The fossil fuel lobbyist’s new groove

Emerging Voices

The fossil fuel lobbyist’s new groove

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Climate deniers sport their slick new anti-ESG look

Editor’s note: This is the latest in our Emerging Voices series featuring work from current or recent university students on topics related to climate and capital.

Would you recognize a wolf in sheep’s clothing? Or, if you’re a fan of The Emperor’s New Groove, a selfish prince in fuzzy llama’s wool? What about a climate denier in a business suit sporting a politician’s red tie or sitting at a state treasurer’s desk? 

The climate denial movement, whose decades of disinformation were revealed in a recent damning Congressional report, has found a new straw man in the rise in popularity of ESG investing, or investments evaluated on the basis of their environment, social and governance returns as well as financial returns.

Right wing politicians and other recipients of fossil fuel funding have broad-brushed ESG as “woke capitalism” and part of a “liberal agenda” designed to put politics before people. But this anti-ESG crusade is not the product of conscientious free-marketers nor financial experts. The first major proponent of the anti-ESG campaign, the National Center for Public Policy Research, a right-wing think tank that described itself as “the original and premier opponent of the woke takeover of American corporate life,” has been funded by ExxonMobil since 1998

“We focus on sustainability not because we’re environmentalists, but because we are capitalists and fiduciaries to our clients”

Today’s ESG opponents assert that investment managers using ESG standards are violating their “fiduciary duty” to put investors and their returns first. But as BlackRock CEO Larry Fink said in his infamous 2022 letter, “we focus on sustainability not because we’re environmentalists, but because we are capitalists and fiduciaries to our clients.” Study after study has demonstrated that investments with an ESG screen outperform. More than 85% of U.S. investment managers and 96% of S&P 500 companies use ESG measurements of how – or whether – companies address the environmental, social and governance risks and opportunities that can have a significant or “material” impact on the value of a business. Yes, many financial experts say many ESG ratings are superficial or misleading, and rightly call for better regulation or deeper analysis but measuring ESG risks is now an industry standard way to judge an investment for its governance and impact therefore providing protection for investors.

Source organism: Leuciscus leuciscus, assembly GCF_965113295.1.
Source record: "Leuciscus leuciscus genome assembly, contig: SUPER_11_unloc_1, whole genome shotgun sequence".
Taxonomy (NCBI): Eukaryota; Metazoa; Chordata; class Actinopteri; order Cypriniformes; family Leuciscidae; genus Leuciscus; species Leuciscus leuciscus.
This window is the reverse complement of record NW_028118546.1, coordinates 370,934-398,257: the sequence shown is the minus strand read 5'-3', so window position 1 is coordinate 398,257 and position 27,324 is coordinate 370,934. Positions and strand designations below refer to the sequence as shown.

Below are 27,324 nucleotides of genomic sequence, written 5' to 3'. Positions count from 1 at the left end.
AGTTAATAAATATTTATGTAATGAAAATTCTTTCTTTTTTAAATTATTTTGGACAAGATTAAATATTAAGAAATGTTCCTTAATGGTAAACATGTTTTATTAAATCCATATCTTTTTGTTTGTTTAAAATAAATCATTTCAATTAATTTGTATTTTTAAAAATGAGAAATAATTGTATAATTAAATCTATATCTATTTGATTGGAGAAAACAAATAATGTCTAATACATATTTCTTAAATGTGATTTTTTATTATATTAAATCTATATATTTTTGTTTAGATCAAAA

In fact, the anti-ESG campaign that purports to protect investors and public pensioners actually interferes with the free markets. Financial leaders created ESG, not politicians. As more than 250 companies and investment management firms have argued in a new counter campaign, anti-ESG efforts violate people’s “freedom to invest.” In using the word “woke,” which originally meant alert to racism, the anti-ESG campaign uses a racist dog whistle to whip up support on the political right. And if we “follow the money,” to use the Watergate term, we see that it’s funded in large part by fossil fuel companies with vested interests in preventing the ESG lens. Rather than an authentic investment strategy, anti-ESG claims are the latest weapons in the culture wars designed to obscure environmental, social and governance risks and impact. 

Classic astroturfing

Let’s be clear: The anti-ESG movement did not emerge organically from a grassroots desire for free capitalism or “protection” of financial returns. It’s classic astroturfing. An investigation by HEATED World reveals that the anti-ESG campaign was launched and financed by fossil fuel and tobacco lobbyists back in 2008, when the National Center for Public Policy Research, already funded by ExxonMobil, acquired the anti-ESG campaign’s originator: the Free Enterprise Education Institute. 

The Free Enterprise Education Institute was the brainchild of Steve Milloy, a former coal company executive and lobbyist for ExxonMobil and Philip Morris, and Tom Borelli, a tobacco lobbyist and pioneer in the field of corporate-sponsored climate denial. Upon its incorporation in 1976, the Free Enterprise Education Institute dedicated itself to launching a campaign against the Corporate Social Responsibility (CSR) movement, in which companies adopt strategies to make a positive impact on society and the environment to reduce risk and increase brand value.